According to Morell, by the first half of the 1900s, Swedish country life became much more lively. The country was becoming more prosperous, railways were connecting many villages, causing them to quickly grow into small towns.

“If you go back to the 1940s, there was quite a lot more going on in the countryside,” he says of the 1950s. “In my little home parish, there was a dancing place, and a sort of a community house, which was owned by the Good Templers, a temperance organisation, and it collected rather many people.”

“There was also political engagement, the Agrarian Party, Bondeförbundet, which was much stronger and they fixed a barn dance every week. But there was no pub culture or bar culture.”

It was only when Swedes moved to the cities en masse in the 1950s and 1960s that this village life disappeared.

More often than not, all that remains is a charmless pizzeria.

Member comments

  1. Very interesting! These Barn dances sound like a lot of fun! My Swedish husband’s grandparents met at one in the ‘40’s ?

  2. OK so in the 21st century Swedish towns don’t have pubs because history.
    You know, people outside of Europe sometimes say Europe is too focused on its own heritage and history all the time… I wonder what those people mean 😀

  3. So in the 21st century Swedish towns do not have pubs because history.
    Some people outside of Europe say Europe is too focused on its own heritage and history… I wonder what those people mean 😀

  4. Extremely interesting article. Does it also have a knock-on effect of why pubs and bars even in Swedish cities are so unconvivial and lacking in atmosphere?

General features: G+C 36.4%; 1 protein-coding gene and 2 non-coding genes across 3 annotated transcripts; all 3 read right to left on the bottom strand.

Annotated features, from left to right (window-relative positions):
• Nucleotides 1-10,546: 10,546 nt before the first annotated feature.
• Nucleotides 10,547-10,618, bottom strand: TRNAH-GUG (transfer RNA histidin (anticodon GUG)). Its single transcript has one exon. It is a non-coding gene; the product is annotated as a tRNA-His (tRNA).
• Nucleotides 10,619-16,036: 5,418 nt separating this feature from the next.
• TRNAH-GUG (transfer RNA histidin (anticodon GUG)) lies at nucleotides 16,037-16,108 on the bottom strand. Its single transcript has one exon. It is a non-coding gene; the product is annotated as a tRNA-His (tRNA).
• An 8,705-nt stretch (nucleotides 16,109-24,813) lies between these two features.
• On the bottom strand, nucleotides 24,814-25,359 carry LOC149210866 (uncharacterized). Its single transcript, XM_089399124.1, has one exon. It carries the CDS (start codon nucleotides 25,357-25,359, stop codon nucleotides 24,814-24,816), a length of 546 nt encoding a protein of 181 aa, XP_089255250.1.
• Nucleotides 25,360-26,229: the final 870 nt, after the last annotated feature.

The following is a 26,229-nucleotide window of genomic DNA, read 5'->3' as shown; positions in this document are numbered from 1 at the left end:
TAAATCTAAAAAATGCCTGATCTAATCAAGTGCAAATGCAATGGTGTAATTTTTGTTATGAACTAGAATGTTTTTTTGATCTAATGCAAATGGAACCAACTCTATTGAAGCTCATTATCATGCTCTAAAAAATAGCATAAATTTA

5. I live close to Alvdalen. I bought an old farm. Many big brown bottles and bags of carbon in the barn. Brannvin is common. There is a bygdegård in every village . some just a couple of Kms apart. Always amusing to read the history.

  6. One reason must be the price of alcohol. In the UK, the price of a pint of beer is roughly 10 times that of an equivalent amount bought in a supermarket. Multiply the price of a half-litre of mellanol bought in ICA or Systemet by 10 and what sort of pub is going to survive charging 100kr/pint?

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The three tasty treats that make spring in Sweden a forager’s dream

Although parts of Sweden are still under snow at this time of year, spring is in full swing here in Skåne in the south of Sweden. Here are The Local's top tips for what you can forage in the great outdoors this season.

The three tasty treats that make spring in Sweden a forager's dream

You might already have your go-to svampställe where you forage mushrooms in autumn, but mushrooms aren’t the only thing you can forage in Sweden. The season for fruits and berries hasn’t quite started yet, but there is a wide range of produce on offer if you know where to look.

Obviously, all of these plants grow in the wild, meaning it’s a good idea to wash them thoroughly before you use them. You should also be respectful of nature and of other would-be foragers when you’re out foraging, and make sure not to take more than your fair share to ensure there’s enough for everyone.

As with all foraged foods, only pick and eat what you know. The plants in this guide do not look similar to any poisonous plants, but it’s always better to be safe than sorry – or ask someone who knows for help.